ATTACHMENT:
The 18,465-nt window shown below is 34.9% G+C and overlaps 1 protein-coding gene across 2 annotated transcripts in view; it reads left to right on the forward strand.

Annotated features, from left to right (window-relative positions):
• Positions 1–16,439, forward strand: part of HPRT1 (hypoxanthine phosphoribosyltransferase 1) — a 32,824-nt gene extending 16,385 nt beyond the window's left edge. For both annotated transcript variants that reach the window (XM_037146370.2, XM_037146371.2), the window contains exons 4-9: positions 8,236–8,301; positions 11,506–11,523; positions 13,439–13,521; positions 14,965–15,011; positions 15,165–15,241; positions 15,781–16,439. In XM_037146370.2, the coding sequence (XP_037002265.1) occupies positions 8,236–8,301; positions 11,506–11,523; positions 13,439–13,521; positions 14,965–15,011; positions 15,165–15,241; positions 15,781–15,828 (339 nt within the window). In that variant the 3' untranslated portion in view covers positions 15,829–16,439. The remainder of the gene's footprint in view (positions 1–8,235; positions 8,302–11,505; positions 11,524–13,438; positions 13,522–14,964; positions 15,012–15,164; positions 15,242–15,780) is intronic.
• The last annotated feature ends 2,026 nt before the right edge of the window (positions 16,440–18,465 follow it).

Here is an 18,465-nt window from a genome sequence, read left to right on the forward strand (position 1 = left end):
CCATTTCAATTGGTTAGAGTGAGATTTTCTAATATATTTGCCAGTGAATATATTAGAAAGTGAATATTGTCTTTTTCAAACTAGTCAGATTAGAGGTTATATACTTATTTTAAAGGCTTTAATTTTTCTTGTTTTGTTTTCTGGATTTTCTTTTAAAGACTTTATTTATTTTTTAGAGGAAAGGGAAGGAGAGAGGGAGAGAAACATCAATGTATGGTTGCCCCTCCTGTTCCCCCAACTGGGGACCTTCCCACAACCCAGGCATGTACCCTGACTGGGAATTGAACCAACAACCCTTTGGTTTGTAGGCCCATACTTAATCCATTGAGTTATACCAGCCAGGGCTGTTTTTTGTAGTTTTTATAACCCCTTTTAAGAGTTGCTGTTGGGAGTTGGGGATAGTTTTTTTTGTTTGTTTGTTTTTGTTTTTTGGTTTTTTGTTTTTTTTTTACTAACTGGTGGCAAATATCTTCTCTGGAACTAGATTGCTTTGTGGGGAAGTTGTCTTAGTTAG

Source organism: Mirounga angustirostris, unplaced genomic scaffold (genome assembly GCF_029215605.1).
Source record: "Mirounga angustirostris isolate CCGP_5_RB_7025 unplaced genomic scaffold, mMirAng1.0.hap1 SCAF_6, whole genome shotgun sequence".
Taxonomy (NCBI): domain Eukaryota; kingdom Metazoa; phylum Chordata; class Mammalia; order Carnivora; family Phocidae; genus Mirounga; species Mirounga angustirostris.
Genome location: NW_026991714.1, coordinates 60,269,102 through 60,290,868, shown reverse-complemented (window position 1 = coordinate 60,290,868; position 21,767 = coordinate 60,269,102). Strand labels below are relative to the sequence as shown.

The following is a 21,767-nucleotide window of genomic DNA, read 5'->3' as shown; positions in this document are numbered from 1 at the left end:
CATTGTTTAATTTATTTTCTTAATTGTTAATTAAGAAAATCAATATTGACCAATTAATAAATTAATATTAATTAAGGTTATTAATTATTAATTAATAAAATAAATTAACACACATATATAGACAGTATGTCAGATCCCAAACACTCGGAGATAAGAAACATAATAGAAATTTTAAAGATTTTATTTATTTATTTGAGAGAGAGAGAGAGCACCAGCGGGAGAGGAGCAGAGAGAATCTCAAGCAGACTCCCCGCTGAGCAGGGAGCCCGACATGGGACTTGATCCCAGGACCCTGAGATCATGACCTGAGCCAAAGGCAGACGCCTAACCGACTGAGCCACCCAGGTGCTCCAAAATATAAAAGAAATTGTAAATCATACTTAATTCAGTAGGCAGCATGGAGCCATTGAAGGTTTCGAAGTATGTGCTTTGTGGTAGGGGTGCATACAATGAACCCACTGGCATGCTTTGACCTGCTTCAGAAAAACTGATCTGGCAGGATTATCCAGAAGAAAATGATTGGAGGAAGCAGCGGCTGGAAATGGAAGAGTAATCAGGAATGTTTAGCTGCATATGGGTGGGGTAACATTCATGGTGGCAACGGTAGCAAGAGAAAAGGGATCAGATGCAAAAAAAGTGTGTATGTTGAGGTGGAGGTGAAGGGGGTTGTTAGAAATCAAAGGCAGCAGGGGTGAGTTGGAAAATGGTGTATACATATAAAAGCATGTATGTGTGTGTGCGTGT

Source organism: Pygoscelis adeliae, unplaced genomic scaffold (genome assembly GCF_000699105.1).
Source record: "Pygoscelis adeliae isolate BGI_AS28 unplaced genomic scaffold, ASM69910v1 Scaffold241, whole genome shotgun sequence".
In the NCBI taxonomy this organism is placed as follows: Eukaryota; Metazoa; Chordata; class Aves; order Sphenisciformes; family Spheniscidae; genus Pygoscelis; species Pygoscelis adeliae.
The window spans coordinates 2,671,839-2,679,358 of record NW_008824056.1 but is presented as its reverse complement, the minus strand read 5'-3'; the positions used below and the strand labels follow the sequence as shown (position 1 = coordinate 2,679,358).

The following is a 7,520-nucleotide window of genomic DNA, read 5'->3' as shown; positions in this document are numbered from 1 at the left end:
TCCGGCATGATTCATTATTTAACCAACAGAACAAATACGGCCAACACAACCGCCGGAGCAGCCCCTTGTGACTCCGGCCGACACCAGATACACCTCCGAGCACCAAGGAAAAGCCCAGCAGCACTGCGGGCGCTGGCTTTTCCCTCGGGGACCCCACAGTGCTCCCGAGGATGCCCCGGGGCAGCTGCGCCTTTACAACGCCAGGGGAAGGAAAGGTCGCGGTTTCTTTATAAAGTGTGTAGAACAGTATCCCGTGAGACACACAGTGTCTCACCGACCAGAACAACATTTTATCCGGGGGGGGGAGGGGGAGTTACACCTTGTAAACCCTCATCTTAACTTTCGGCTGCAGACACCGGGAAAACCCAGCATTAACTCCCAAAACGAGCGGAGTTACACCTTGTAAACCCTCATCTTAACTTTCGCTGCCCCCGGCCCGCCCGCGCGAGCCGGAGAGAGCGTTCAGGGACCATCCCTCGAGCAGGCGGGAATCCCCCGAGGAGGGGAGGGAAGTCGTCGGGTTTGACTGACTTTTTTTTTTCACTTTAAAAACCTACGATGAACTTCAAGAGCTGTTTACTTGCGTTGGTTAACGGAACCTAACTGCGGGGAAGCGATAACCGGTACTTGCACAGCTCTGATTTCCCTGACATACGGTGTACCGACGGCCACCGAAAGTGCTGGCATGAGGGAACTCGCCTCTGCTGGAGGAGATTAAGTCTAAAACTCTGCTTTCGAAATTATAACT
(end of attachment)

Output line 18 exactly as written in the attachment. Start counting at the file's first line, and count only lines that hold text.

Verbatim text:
TCCGGCATGATTCATTATTTAACCAACAGAACAAATACGGCCAACACAACCGCCGGAGCAGCCCCTTGTGACTCCGGCCGACACCAGATACACCTCCGAGCACCAAGGAAAAGCCCAGCAGCACTGCGGGCGCTGGCTTTTCCCTCGGGGACCCCACAGTGCTCCCGAGGATGCCCCGGGGCAGCTGCGCCTTTACAACGCCAGGGGAAGGAAAGGTCGCGGTTTCTTTATAAAGTGTGTAGAACAGTATCCCGTGAGACACACAGTGTCTCACCGACCAGAACAACATTTTATCCGGGGGGGGGAGGGGGAGTTACACCTTGTAAACCCTCATCTTAACTTTCGGCTGCAGACACCGGGAAAACCCAGCATTAACTCCCAAAACGAGCGGAGTTACACCTTGTAAACCCTCATCTTAACTTTCGCTGCCCCCGGCCCGCCCGCGCGAGCCGGAGAGAGCGTTCAGGGACCATCCCTCGAGCAGGCGGGAATCCCCCGAGGAGGGGAGGGAAGTCGTCGGGTTTGACTGACTTTTTTTTTTCACTTTAAAAACCTACGATGAACTTCAAGAGCTGTTTACTTGCGTTGGTTAACGGAACCTAACTGCGGGGAAGCGATAACCGGTACTTGCACAGCTCTGATTTCCCTGACATACGGTGTACCGACGGCCACCGAAAGTGCTGGCATGAGGGAACTCGCCTCTGCTGGAGGAGATTAAGTCTAAAACTCTGCTTTCGAAATTATAACT